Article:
Monkeypox, Cases in Europe & US are ‘Puzzling Experts’, All About The Rare Viral Infection EXPLAINED
Europe and North America have detected dozens of cases of monkeypox, a virus that passes from infected animals such as rodents to humans. The World Health Organization said it was coordinating with health officials over the new outbreaks.
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Situation at a glance
On 13 May 2022, WHO was notified of two laboratory confirmed cases and one probable case of monkeypox, from the same household, in the United Kingdom. On 15 May, four additional laboratory confirmed cases have been reported amongst Sexual Health Services attendees presenting with a vesicular rash illness and in gay, bisexual, and other men who have sex with men (GBMSM). As response measures, an incident team has been established to coordinate contact tracing efforts.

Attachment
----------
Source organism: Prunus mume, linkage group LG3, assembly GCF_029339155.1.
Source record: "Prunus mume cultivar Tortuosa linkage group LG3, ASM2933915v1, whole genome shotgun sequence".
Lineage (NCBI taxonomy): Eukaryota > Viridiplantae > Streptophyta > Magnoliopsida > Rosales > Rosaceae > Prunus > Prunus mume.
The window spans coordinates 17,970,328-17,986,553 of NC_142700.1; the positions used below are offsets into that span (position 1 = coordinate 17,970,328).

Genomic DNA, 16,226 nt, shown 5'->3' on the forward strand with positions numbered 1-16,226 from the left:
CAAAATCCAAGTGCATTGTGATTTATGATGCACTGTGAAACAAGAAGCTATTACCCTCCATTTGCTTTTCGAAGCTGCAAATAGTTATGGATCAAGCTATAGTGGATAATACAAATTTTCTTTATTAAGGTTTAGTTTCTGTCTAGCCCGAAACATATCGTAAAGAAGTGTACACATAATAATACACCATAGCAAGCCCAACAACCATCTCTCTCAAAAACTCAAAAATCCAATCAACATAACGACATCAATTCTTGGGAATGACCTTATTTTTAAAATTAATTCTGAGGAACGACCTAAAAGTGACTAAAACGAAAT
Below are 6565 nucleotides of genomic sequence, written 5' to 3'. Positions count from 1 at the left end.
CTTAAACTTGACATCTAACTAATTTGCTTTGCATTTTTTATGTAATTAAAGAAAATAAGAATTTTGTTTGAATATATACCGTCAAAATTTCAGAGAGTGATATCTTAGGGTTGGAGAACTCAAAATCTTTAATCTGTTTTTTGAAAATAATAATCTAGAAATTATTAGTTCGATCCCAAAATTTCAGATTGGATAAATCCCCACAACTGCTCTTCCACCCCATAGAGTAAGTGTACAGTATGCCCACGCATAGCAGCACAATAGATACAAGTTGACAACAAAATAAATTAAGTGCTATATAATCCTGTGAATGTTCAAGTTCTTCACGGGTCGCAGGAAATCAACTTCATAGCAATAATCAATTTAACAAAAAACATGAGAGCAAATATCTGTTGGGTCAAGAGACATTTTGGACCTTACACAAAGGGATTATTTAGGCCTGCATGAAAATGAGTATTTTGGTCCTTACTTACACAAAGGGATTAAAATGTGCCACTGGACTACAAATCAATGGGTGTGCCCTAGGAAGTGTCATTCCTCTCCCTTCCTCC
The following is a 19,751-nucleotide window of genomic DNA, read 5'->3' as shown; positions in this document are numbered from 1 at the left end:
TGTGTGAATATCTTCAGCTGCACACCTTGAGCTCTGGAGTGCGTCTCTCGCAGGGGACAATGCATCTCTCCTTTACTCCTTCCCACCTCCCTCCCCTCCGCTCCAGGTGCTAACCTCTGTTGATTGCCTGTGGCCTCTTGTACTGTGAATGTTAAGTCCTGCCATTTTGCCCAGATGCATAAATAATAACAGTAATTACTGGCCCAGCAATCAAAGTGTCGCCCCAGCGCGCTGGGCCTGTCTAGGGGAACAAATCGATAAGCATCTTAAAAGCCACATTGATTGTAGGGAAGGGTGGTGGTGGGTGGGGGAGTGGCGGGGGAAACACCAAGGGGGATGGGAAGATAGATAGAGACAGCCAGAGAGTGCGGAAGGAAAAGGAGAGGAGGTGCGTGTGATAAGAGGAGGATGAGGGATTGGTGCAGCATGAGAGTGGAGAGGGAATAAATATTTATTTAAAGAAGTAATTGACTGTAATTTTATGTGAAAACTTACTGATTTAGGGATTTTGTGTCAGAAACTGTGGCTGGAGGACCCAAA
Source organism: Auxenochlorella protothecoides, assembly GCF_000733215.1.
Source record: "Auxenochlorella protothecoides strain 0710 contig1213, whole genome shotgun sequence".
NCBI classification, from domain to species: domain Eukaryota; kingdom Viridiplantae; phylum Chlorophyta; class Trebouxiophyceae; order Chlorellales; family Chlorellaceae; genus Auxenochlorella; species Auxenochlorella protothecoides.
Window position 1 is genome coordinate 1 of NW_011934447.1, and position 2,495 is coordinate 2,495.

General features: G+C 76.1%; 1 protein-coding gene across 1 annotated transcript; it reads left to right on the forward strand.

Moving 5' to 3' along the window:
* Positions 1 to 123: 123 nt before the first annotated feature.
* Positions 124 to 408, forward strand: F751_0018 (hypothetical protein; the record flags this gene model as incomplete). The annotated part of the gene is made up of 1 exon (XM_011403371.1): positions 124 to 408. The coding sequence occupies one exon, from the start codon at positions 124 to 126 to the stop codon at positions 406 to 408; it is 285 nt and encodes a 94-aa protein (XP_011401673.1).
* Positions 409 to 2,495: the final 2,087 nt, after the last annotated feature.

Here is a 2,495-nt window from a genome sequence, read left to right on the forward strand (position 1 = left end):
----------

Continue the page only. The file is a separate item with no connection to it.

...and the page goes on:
What Is Monkeypox?
Monkeypox is a rare zoonotic disease (infectious disease that is transmitted between species from animals to humans or from humans to animals) caused by infection with monkeypox virus, and does not spread easily between people. Most people recover from monkeypox within a few weeks as it is usually a mild self-limiting illness. However, some individuals can suffer from severe illness.
Though there is a very low risk of transmission to the general population, monkeypox can be spread when someone is in close contact with an infected person.
The monkeypox virus belongs to the Orthopoxvirus genus in the family Poxviridae, and was first discovered in 1958 when two outbreaks of a pox-like disease occurred in colonies of monkeys kept for research.
The Orthopoxvirus genus includes variola virus, which causes smallpox, vaccinia virus, which is used in the smallpox vaccine, and cowpox virus.